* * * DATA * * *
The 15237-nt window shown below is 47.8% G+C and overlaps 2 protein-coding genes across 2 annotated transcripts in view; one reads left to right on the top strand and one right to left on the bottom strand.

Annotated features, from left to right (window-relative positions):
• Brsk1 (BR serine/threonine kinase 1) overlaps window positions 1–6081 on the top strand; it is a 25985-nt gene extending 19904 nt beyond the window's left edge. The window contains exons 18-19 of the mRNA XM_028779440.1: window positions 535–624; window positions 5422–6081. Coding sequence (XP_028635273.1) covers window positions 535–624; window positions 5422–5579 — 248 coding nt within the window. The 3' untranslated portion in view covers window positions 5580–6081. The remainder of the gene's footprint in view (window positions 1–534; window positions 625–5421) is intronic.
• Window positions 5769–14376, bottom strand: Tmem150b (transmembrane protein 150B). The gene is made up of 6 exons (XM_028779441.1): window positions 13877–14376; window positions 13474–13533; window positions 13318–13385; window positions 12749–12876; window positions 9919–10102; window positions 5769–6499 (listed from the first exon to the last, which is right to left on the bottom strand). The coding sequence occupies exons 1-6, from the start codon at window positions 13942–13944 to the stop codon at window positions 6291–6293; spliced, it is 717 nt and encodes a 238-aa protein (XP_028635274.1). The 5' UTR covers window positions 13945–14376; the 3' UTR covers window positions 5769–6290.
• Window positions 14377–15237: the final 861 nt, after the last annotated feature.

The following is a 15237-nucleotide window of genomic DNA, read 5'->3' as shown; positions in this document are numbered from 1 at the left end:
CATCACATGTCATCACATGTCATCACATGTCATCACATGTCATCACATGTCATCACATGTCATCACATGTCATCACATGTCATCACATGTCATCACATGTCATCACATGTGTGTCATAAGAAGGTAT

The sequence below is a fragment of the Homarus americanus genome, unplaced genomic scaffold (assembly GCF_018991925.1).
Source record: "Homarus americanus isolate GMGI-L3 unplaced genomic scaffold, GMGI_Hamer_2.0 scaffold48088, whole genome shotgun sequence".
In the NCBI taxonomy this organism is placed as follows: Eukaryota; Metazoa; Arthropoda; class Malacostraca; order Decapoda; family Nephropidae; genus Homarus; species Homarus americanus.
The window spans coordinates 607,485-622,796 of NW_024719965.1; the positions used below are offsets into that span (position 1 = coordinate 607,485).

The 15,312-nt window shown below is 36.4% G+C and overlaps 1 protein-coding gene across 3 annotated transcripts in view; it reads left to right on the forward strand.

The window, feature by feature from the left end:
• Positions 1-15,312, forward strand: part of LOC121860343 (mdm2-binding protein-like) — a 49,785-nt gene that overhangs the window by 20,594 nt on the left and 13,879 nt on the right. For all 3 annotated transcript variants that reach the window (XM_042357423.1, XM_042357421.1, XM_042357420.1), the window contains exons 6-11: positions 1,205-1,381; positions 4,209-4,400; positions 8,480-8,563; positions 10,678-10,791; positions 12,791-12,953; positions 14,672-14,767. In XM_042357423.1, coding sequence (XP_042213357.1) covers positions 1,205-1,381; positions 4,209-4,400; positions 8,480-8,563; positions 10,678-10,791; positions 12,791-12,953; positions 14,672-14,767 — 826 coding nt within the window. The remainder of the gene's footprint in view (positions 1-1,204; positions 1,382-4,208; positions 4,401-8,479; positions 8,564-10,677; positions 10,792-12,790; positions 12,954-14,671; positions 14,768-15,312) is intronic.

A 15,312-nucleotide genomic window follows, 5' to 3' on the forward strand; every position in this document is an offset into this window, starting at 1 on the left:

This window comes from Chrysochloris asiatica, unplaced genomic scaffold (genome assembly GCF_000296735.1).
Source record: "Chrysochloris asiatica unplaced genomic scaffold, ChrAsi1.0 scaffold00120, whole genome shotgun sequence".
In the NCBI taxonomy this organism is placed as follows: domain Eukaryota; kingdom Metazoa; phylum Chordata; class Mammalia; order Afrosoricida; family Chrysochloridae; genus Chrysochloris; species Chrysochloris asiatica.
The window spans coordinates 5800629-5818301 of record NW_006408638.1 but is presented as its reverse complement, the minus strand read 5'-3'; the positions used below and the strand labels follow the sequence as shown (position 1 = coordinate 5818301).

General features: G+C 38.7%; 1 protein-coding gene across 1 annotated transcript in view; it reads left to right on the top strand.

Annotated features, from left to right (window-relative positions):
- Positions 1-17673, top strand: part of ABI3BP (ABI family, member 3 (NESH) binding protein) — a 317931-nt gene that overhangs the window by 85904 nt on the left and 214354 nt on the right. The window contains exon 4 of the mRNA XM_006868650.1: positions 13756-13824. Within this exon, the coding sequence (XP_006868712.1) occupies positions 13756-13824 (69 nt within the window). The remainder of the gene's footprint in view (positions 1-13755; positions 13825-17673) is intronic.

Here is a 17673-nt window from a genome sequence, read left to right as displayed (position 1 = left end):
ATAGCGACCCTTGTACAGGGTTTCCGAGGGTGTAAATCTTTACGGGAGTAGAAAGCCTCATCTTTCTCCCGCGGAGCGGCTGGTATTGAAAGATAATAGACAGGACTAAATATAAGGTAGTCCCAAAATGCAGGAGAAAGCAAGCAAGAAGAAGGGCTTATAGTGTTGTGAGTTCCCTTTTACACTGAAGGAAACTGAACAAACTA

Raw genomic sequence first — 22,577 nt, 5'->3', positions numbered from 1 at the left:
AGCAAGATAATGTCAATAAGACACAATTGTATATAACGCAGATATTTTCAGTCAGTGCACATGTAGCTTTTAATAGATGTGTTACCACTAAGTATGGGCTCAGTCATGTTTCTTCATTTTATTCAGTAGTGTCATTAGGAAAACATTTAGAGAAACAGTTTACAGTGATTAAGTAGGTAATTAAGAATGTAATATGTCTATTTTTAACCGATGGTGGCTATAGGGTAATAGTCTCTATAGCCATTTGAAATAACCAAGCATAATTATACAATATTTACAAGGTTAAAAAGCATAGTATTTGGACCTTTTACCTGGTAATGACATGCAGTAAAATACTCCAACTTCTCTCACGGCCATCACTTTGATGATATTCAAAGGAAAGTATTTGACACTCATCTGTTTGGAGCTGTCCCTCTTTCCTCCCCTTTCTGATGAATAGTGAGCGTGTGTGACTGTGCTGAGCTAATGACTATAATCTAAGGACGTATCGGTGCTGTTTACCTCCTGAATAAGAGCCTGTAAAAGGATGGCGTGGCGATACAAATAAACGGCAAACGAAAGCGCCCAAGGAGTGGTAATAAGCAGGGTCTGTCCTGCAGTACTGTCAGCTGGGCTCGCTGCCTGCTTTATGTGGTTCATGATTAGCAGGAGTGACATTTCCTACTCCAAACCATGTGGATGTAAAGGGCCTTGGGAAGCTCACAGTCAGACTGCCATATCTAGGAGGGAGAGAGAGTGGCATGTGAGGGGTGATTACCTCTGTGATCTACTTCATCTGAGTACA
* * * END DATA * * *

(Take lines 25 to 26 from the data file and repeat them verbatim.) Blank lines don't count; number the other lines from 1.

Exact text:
Raw genomic sequence first — 22,577 nt, 5'->3', positions numbered from 1 at the left:
AGCAAGATAATGTCAATAAGACACAATTGTATATAACGCAGATATTTTCAGTCAGTGCACATGTAGCTTTTAATAGATGTGTTACCACTAAGTATGGGCTCAGTCATGTTTCTTCATTTTATTCAGTAGTGTCATTAGGAAAACATTTAGAGAAACAGTTTACAGTGATTAAGTAGGTAATTAAGAATGTAATATGTCTATTTTTAACCGATGGTGGCTATAGGGTAATAGTCTCTATAGCCATTTGAAATAACCAAGCATAATTATACAATATTTACAAGGTTAAAAAGCATAGTATTTGGACCTTTTACCTGGTAATGACATGCAGTAAAATACTCCAACTTCTCTCACGGCCATCACTTTGATGATATTCAAAGGAAAGTATTTGACACTCATCTGTTTGGAGCTGTCCCTCTTTCCTCCCCTTTCTGATGAATAGTGAGCGTGTGTGACTGTGCTGAGCTAATGACTATAATCTAAGGACGTATCGGTGCTGTTTACCTCCTGAATAAGAGCCTGTAAAAGGATGGCGTGGCGATACAAATAAACGGCAAACGAAAGCGCCCAAGGAGTGGTAATAAGCAGGGTCTGTCCTGCAGTACTGTCAGCTGGGCTCGCTGCCTGCTTTATGTGGTTCATGATTAGCAGGAGTGACATTTCCTACTCCAAACCATGTGGATGTAAAGGGCCTTGGGAAGCTCACAGTCAGACTGCCATATCTAGGAGGGAGAGAGAGTGGCATGTGAGGGGTGATTACCTCTGTGATCTACTTCATCTGAGTACA